THE DAMNING national report into the death of Arthur Labinjo-Hughes has been welcomed across the borough.
The report, published last Thursday, May 26, called for improvements and measures to be put in place to help children in Solihull and across the country.
Here’s what they said:
Solihull MP, Julian Knight, said: “The report makes it clear that Arthur was let down by several agencies across Solihull. In particular, the fact that images of bruising were not shared correctly due to a lack of multi-agency strategy discussions.
“It is clear that cross-agency relationships need to improve urgently across Solihull.
“Solihull Council has already put in a number of improvements this year as the report highlights.
“Solihull Children’s Services and other agencies like West Midlands Police now need to seriously consider, and implement in full, the recommendations set out in this report to ensure that Solihull can once again have faith and confidence in the system which should be there to protect vulnerable children in our community.”
Assistant Chief Constable Claire Bell of West Midlands Police said: “We owe it to Arthur to not miss a single opportunity to learn from what happened to him so we can better protect children in the future.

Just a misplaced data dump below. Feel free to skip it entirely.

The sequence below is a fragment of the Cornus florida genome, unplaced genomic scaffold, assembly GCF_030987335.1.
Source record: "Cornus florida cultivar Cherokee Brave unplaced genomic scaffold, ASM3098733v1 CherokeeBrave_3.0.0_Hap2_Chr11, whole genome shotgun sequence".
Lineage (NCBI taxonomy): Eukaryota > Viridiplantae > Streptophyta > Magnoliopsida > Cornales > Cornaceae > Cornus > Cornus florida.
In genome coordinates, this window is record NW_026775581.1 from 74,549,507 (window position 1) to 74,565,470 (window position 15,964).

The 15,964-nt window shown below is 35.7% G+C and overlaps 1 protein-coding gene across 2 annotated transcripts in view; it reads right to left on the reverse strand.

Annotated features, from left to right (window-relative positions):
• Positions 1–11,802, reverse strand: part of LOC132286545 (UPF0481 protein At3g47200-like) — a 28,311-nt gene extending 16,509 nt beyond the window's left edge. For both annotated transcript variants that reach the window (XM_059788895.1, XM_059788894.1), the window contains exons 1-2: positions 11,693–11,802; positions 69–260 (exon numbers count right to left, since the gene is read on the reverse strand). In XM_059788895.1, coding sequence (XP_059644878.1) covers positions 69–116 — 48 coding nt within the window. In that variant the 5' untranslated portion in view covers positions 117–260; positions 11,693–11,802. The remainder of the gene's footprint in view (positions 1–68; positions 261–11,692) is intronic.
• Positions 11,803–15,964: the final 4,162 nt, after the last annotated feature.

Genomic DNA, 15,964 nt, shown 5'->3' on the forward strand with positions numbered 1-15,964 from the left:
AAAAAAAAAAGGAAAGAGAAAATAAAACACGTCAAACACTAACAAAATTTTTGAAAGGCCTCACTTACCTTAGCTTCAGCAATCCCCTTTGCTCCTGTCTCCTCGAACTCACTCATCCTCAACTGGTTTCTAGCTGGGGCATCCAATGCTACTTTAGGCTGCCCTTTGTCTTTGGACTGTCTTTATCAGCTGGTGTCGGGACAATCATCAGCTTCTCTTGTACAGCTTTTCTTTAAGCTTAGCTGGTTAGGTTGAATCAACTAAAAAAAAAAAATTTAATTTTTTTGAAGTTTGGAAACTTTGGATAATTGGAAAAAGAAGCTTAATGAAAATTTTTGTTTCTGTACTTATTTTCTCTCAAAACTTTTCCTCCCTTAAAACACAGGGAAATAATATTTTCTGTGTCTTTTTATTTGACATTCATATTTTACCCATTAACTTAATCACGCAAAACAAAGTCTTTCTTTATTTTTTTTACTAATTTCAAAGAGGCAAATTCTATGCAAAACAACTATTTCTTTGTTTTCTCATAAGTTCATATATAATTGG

“We will continue to work with our partners to act on these recommendations, building on the progress we have already made to improve safeguarding for children across the West Midlands.
“This includes investing additional resources into child safeguarding in Solihull, and improving the quality and management of information held on the force records management system to enable us to identify and manage risks more accurately and improve our ability to prevent and investigate crime.”
Nick Page, chief executive at Solihull Council said in a video: “Over the last few months we have had national experts shine a light on what we have been doing in Solihull and understanding how we need to get better, and they have given us some really important areas to sort out.
“Within this they have also seen that our independently-led improvement panel is doing the right thing by bringing all those different people together who have to safeguard and protect our children in Solihull.
“Now is not the time for blame but it is most definitely the time for learning and sorting and also we need to think long and hard about how we support those and how we help those children and you people live happy and safe lives.”
Helen Westerman, NSPCC head of local campaigns, said: “ It’s heart-breaking to know Arthur’s voice went unheard in his final months. This review finally gives Arthur a voice and we must ensure it acts as a catalyst for the fundamental changes needed to child protection in Solihull and across the country.
“It is crucial that all child protection partners in Solihull urgently adopt the local recommendations. But the review tells an all too familiar story of a system struggling to cope. Political will and leadership from the very top of government are now needed to create a system that works to prevent harm and responds decisively to keep children safe in local areas.”